Wednesday, January 02, 2008

Why Are So Many Lawyers Depressed?

TaxProf Blog:

Telling statistics from today's Wall Street Journal Work & Family column by Sue Shellenbarger, Even Lawyers Get the Blues: Opening Up About Depression:

  • 19% of lawyers suffer from depression (v. 6.7% of general population)
  • 20% of lawyers are problem drinkers (v. 10% of general population)

The causes of lawyer depression?  "Escalating billable-hours quotas fuel chronic overload, and the ceaseless deadlines and adversarial nature of the work feed anxiety."   Legal education is partly to blame:

[S]ome legal educators are beginning to see poor career choices as a root cause of work-life distress. Two-thirds of 1,500 Oregon attorneys surveyed by the Oregon Attorney Assistance Program said they'd had no exposure before law school to the day-to-day life of a lawyer; if allowed to start over, 30% said they'd choose a different field.

To support career adjustments, the University of Iowa law school last year dispatched a roving associate dean, Steve Langerud, to meet with alumni; he has counseled more than 100 so far on such questions as, "Is this the right field for me?" he says.

Oklahoma City University's law school runs programs to help students weigh their options carefully. One speaker, James Webb, a successful trial lawyer, tells how some of the strengths that led him into the law -- his drive to succeed, to win battles -- also made him vulnerable to depression. A few years ago he almost committed suicide. Noting that no one discussed mental health when he was in law school, Mr. Webb, now 40 and doing well, says he sometimes has to force himself to speak up. But he does so, he says, on the belief that "it's never going to get better until we start talking about it."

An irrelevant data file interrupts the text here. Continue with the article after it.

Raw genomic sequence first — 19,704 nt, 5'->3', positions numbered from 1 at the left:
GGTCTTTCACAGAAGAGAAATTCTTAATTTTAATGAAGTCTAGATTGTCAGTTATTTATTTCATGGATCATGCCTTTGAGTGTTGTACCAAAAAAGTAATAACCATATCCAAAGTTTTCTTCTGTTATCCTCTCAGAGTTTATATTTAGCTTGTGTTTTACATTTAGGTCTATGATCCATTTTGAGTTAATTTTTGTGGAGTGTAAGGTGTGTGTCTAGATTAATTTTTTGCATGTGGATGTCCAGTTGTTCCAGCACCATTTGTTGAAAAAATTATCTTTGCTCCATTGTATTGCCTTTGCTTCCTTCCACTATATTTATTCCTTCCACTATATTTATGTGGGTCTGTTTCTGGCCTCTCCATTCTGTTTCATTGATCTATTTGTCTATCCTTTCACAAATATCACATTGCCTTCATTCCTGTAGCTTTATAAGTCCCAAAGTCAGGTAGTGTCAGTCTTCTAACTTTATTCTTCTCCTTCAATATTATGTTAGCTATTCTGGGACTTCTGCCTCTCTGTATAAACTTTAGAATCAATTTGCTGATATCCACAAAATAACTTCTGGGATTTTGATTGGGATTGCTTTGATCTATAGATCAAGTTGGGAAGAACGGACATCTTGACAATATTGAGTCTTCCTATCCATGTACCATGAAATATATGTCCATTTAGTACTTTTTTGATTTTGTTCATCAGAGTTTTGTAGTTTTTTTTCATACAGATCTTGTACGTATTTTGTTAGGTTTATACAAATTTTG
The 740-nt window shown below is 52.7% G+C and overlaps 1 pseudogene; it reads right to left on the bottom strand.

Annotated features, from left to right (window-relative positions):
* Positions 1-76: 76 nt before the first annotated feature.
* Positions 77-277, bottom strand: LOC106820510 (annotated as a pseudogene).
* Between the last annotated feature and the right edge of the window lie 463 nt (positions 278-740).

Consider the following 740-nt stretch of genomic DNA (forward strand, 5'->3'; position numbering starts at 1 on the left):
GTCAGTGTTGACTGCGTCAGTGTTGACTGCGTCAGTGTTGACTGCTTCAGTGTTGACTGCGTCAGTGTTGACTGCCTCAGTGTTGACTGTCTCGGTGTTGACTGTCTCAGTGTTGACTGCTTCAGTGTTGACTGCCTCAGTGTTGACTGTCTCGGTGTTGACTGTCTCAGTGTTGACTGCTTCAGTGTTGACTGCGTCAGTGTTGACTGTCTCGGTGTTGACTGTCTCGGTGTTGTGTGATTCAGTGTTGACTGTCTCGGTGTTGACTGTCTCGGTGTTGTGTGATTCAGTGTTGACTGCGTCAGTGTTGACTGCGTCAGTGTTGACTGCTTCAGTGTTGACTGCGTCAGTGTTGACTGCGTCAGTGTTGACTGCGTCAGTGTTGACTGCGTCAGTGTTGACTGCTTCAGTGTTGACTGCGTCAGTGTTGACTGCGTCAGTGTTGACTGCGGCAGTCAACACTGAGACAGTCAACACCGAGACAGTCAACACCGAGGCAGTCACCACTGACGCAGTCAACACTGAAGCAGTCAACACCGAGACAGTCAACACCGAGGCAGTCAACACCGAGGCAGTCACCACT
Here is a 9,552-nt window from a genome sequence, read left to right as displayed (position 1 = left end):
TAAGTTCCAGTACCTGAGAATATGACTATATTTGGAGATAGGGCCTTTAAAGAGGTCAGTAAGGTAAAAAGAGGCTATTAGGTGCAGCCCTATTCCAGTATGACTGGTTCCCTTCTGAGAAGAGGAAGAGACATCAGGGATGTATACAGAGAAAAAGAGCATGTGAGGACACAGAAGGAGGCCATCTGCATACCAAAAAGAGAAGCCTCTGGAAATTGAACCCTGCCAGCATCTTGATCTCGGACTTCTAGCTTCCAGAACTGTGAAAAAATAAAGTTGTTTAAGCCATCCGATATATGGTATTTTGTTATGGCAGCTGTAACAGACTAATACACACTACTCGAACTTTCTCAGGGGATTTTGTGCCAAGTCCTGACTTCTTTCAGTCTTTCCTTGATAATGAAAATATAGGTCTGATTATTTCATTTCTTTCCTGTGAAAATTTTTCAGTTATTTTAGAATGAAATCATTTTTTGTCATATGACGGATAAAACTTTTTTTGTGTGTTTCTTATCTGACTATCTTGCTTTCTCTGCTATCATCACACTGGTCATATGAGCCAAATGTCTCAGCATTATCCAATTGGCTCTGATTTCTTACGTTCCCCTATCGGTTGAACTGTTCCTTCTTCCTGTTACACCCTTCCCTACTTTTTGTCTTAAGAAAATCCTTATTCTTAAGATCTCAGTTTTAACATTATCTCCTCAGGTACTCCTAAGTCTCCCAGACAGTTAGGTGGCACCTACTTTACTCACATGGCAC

My question is whether or not being a lawyer makes one depressed or if people prone to depression are also prone to become lawyers?  My guess is that it's the latter.

On the other hand, maybe all the happy ones go into academia?

In 2006, Yale Law School surveyed members of the Yale class of 2001 on a variety of career-related issues including job satisfaction. 67% of graduates working in academia said that they were "very satisfied" with their jobs, compared to 51% of those working in "public service," 30% of those employed by businesses, and 30% of those working for private law firms.

At the other end of the scale, there were no academics who were only "somewhat" or not at all satisfied with their jobs, compared to 19% of those working in public service, 16% of those employed in business, and 34% of those in private law firms.

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